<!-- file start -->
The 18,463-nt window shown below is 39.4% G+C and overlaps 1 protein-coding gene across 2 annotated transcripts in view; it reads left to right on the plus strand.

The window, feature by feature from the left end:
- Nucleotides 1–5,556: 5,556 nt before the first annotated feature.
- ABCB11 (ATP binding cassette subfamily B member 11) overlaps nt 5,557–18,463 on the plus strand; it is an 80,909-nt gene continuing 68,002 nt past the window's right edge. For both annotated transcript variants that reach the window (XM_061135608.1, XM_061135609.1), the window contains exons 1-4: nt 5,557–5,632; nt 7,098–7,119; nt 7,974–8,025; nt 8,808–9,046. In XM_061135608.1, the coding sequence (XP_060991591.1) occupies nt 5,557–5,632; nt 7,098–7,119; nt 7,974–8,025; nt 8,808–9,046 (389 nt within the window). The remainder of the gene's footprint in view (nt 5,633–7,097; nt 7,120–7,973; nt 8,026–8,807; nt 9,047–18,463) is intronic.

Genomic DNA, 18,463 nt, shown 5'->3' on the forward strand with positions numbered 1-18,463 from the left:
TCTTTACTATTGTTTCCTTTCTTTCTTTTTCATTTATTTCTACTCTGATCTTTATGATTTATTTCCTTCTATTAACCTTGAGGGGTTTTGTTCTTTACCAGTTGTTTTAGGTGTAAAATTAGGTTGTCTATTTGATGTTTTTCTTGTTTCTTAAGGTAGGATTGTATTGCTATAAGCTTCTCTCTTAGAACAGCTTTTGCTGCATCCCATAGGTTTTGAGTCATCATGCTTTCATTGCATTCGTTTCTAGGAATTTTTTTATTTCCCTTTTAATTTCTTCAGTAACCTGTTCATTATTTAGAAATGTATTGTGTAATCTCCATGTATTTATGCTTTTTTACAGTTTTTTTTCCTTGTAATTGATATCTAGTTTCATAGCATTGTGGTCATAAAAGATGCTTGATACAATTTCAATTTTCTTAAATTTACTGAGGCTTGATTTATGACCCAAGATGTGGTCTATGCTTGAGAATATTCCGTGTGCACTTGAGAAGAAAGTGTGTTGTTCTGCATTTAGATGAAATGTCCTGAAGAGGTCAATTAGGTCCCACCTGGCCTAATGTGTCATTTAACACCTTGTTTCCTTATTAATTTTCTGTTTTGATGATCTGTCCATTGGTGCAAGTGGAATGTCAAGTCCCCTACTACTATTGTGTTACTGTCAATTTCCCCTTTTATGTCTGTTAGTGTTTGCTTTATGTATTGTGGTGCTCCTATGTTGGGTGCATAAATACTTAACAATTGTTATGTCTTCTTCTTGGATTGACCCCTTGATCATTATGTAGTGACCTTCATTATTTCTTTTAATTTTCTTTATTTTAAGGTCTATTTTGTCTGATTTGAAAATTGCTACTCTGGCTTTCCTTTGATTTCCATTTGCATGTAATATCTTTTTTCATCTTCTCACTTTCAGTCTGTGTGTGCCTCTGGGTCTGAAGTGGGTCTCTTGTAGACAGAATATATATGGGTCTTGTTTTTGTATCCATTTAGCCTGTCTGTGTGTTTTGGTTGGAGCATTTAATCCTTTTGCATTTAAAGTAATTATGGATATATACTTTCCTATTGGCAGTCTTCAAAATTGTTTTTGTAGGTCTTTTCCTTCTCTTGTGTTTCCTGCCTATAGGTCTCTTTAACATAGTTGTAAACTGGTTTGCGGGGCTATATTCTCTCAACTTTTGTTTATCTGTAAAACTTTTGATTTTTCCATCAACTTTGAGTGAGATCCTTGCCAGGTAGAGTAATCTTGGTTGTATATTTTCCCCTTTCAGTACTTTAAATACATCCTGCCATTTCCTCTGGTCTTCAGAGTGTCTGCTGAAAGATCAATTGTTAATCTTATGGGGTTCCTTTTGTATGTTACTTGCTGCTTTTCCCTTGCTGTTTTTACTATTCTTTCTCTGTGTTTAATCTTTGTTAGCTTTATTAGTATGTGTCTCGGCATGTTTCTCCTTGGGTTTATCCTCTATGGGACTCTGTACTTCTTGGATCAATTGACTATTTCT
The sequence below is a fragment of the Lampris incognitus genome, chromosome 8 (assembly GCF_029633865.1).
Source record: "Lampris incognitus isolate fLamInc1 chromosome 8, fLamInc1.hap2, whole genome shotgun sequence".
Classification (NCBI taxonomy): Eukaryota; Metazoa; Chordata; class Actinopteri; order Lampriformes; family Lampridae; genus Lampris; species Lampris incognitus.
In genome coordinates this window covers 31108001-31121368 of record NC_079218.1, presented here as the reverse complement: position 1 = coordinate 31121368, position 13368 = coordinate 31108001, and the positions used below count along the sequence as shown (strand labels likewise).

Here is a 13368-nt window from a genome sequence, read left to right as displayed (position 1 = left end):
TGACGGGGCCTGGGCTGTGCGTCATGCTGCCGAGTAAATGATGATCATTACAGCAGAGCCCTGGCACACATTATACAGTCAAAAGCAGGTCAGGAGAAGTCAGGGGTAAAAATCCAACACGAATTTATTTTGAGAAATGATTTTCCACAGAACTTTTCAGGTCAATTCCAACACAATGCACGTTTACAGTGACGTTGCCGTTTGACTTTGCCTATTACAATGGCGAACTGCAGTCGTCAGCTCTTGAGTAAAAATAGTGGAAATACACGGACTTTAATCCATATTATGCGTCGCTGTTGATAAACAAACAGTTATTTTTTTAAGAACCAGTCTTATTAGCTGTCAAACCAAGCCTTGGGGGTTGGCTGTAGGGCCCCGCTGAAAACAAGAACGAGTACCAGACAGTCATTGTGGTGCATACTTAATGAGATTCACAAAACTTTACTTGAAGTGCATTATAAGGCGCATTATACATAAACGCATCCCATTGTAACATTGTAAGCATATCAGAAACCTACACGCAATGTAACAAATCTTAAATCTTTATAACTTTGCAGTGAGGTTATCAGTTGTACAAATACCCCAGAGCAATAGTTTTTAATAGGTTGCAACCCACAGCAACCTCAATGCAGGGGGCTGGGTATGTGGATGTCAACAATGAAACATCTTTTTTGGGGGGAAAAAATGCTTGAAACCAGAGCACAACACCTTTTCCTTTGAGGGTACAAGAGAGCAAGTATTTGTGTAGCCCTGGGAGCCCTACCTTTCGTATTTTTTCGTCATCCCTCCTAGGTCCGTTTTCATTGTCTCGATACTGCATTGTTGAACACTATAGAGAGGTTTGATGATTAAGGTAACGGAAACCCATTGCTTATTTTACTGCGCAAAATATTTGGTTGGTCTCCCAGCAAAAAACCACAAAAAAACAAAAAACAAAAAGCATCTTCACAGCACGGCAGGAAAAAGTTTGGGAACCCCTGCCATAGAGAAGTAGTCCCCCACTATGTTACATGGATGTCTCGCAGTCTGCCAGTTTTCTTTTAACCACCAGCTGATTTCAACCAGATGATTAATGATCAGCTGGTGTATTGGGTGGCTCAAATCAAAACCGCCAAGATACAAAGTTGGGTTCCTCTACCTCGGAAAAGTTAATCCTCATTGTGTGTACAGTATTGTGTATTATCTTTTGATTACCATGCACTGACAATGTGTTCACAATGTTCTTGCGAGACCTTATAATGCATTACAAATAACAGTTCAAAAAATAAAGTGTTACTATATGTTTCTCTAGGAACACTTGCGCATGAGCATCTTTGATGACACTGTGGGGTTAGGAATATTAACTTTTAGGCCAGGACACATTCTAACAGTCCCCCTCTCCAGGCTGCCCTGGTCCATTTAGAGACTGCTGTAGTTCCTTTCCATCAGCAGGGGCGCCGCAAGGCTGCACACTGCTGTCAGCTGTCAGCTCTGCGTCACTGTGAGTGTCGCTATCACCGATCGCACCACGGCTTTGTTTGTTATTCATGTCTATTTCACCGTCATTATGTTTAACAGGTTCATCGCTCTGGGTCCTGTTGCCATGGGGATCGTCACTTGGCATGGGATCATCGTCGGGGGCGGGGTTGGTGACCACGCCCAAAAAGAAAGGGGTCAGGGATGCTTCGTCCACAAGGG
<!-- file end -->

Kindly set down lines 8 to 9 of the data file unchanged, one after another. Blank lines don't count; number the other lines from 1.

Source record: "Lampris incognitus isolate fLamInc1 chromosome 8, fLamInc1.hap2, whole genome shotgun sequence".
Classification (NCBI taxonomy): Eukaryota; Metazoa; Chordata; class Actinopteri; order Lampriformes; family Lampridae; genus Lampris; species Lampris incognitus.